In my Tummy Bust, Sugar Drop, and Gutsy Yoga signature workshop series, I stress Ayurvedic diets. Not calories, but what is appropriate for you based on learnings from Ayurveda, as well as a myriad of modern nutritionists and integrative doctors.
In Ayurveda, each person is unique. Furthermore, what might be appropriate for you to eat when you’re eight, isn’t necessarily what you should be eating when you’re 80. Likewise, with Ayurvedic diets you need to alter your intake based on the weather, and other external conditions.
One thing is for sure. The Standard American Diet is SAD. Processed foods are made with so many artificial flavorings and additives, that they don’t resemble much anything grown in the earth. Over time, our tastebuds get used to what may be harmful. Thriving on routines, some wake up daily to savor eggs and bacon, while others scarf down coffee and a bagel with cream cheese on the go. Lunchtime favorites may be a sandwich and chips, or burger and fries. After all the carbs, fats and sodium, some may hunger for pizza and beer, or pasta and wine, for dinner.
The yogic or Ayurvedic diets are based on consuming foods high in prana (life source) and sattvic (neutral, non-mood altering). So a box of cereal that’s been sitting in the cupboard for a year or so has little prana, hence, isn’t going to give you much fuel.
Ayurvedic diets seek balance, in part, based on herbs and spices. For example, making your own tea with fennel, coriander and cumin seeds can be very soothing for many people. In the summer time, you may want to add fresh mint to your green juices or smoothies, whereas in the winter, cinnamon, black pepper, ginger and turmeric tea or golden milk may be more appropriate.
At the same time, we need to realize that there are more and more food allergies and intolerances, most of which are to a few food groups, which are easy to avoid, especially if you’re following a yogic or vegan diet.
Usually, food allergies present with “normal” responses such as gas, bloating, itchiness, cravings, headaches, fatigue, irritability, or dark circles under the eyes. However, some can be fatal. Food sensitivities, i.e. gluten intolerance, are harder to diagnose.
A journal can help you identify what culprits are in your pantry, and what makes you lethargic or cranky.
Oprah’s longtime coach, Bob Greene is an author of several bestsellers. He recommends journaling as a powerful way to combat food addictions. In “The Life You Want,” he writes “…certain foods set off an explosion of feel-good brain chemicals, so you go back for more…the pathway in the brain from trigger to treat is well worn…breaking the habit may prove tough…Addictive foods tend to have pumped-up flavors, tastes and textures…It’s hard for your average blueberry or orange..to compete.”
People joke about their morning coffee, or how candy wires the kids. Yet, because caffeine and sugar are part of the Standard American Diet, many accept these mood altering foods as normal.
Joel Fuhrman, M.D. says the drug of choice for most Americans is food. The father of the nutritarian eating explains that when our bodies absorb toxins routinely, we rely on them. We are addicted to them, and have a hard time not consuming them. Giving up sweets, java, bread, cheese or even processed foods can cause irritability, cramping, low fever and spasms, as you go through withdrawal.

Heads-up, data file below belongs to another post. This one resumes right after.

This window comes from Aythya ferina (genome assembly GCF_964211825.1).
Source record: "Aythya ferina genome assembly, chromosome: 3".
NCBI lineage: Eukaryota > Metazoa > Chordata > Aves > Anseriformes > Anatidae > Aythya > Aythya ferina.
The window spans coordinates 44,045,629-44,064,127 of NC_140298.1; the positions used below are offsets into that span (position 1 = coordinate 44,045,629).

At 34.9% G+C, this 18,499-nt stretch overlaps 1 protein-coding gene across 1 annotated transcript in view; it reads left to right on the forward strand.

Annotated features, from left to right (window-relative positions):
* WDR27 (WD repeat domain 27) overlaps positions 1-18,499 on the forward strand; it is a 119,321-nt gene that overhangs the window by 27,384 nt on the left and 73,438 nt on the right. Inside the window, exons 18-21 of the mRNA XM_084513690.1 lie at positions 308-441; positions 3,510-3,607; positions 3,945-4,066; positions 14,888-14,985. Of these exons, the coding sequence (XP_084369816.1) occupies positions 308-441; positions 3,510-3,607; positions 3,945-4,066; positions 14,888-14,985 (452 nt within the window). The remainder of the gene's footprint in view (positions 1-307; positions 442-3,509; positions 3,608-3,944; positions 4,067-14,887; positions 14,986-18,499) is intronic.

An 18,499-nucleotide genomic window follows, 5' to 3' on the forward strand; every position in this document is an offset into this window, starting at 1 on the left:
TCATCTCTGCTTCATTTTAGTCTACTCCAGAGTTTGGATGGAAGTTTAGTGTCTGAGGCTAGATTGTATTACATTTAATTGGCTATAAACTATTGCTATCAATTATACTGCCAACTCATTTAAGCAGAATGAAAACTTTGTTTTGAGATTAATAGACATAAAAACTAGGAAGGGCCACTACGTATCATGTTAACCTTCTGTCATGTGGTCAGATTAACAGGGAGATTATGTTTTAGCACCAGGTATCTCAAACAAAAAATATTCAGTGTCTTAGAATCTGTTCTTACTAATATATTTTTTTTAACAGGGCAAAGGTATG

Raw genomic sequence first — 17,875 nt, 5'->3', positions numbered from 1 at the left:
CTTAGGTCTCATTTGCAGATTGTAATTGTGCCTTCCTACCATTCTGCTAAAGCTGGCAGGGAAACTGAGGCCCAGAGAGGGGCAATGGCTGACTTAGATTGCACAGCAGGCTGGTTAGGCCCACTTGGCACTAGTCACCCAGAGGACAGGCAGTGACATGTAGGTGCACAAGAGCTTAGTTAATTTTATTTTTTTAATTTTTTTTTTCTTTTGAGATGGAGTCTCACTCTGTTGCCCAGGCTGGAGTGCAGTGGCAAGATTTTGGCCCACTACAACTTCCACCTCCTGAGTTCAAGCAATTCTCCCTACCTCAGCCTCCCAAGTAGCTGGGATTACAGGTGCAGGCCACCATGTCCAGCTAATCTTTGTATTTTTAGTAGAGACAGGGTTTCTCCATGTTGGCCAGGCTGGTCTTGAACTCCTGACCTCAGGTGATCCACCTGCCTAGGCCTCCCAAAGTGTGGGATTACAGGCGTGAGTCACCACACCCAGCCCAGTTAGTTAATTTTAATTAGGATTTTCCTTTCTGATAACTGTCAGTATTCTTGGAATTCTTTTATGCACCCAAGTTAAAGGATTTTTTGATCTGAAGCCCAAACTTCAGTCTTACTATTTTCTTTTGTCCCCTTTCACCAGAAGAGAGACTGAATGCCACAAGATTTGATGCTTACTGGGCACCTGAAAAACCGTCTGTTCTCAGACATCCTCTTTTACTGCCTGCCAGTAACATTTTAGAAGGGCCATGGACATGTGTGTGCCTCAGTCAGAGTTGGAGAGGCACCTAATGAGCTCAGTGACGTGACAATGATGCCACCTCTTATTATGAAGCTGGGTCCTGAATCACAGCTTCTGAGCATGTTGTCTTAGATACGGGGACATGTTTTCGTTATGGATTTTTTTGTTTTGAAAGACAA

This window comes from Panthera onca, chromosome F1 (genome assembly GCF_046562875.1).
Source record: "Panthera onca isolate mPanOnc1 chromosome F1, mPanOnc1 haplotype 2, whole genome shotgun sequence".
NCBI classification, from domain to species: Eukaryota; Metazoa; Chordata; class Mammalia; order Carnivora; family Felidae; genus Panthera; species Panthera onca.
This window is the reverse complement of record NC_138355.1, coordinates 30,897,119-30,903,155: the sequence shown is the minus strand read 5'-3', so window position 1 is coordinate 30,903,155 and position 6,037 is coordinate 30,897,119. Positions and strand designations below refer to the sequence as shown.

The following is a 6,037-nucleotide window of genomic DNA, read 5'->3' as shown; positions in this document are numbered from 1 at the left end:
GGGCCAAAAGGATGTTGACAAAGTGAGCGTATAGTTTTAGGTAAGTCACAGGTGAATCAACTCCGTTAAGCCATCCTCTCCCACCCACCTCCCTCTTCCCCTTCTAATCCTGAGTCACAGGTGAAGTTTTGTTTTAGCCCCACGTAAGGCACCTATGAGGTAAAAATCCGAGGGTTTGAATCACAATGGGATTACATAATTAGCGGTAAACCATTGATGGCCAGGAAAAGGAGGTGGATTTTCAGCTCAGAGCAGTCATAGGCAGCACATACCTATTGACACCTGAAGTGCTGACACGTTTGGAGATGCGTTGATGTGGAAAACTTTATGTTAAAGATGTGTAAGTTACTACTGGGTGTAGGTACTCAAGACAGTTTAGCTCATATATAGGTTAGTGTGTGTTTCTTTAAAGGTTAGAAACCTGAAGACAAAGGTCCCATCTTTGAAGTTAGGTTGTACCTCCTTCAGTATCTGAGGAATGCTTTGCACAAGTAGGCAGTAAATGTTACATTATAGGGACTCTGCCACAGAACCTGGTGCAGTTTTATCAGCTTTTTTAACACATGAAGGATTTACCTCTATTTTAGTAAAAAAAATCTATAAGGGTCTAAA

JJ Virgin, author of “The Virgin Diet,” recommends a 21-day detox to monitor your reactions. JJ recommends eliminating sugar and artificial sweeteners, soy, gluten, eggs, peanuts, dairy, and corn from the get go. After three weeks, you can re-integrate one food at a time, monitoring your reactions.
Deepak Chopra, M.D., in “Grow Younger, Live Longer,” suggests a log to identify toxic emotions and toxic foods. “Studies have shown that journaling about upsetting emotional experiences can improve your immune function, as well as help you gain clarity and insight. Toxins must be identified and eliminated from your body, mind and soul.”
Bob Greene adds that people should identify emotional triggers. It may be a time of day, such as when you’re cooking in the kitchen, or when the kids are asleep. Or, maybe it’s when you’re on deadline.
Whether it’s a computer spreadsheet, a spiral notebook or a hard bound journal, I encourage my yoga therapy clients http://thenamastecounsel.com/offerings/ to record the following for at least a month.
- Sankalpa. Start with a positive intent related to diet and health.
- Digestion. Note any discomfort, gas, bloating, etc. List frequency of bowel movements, size and shape, and any abnormalities.
- Liquid intake. How many cups of water or herbal teas did you consume, daily? How many carbonated or caffeinated drinks? Sugary drinks/juices?
- Food intake. List details, based on your personal health needs. Charts can include food items, portions and times consumed, calories, carbs and sugar loads.
- Exercise. What physical activity did you do each day, for how long, and what level of exertion?
- Meditation and/or breathwork. Both are important for lifestyle change. Note what practices you did, and for how long, each day.
- Sleep. Include the number of hours, and quality of your sleep, each night.
- Weight. Weigh yourself once a week, upon rising.
- Blood pressure/blood sugar. If you have high blood pressure or blood sugar, conduct frequent self checks to notice spikes or dips.
- Energy level and mood. Did you feel energetic after eating that piece of chocolate? Were you depressed the first week? Release your feelings here.
Whether you want to settle your tummy, lose a few pounds, or better regulate your blood sugar, food journaling is an essential piece, along with attention to principles of Ayurvedic diets. Contact me for more information or to register in one of my therapeutic workshops.
Note: Another version of this article originally appeared in Yoganonymous on January 13, 2016.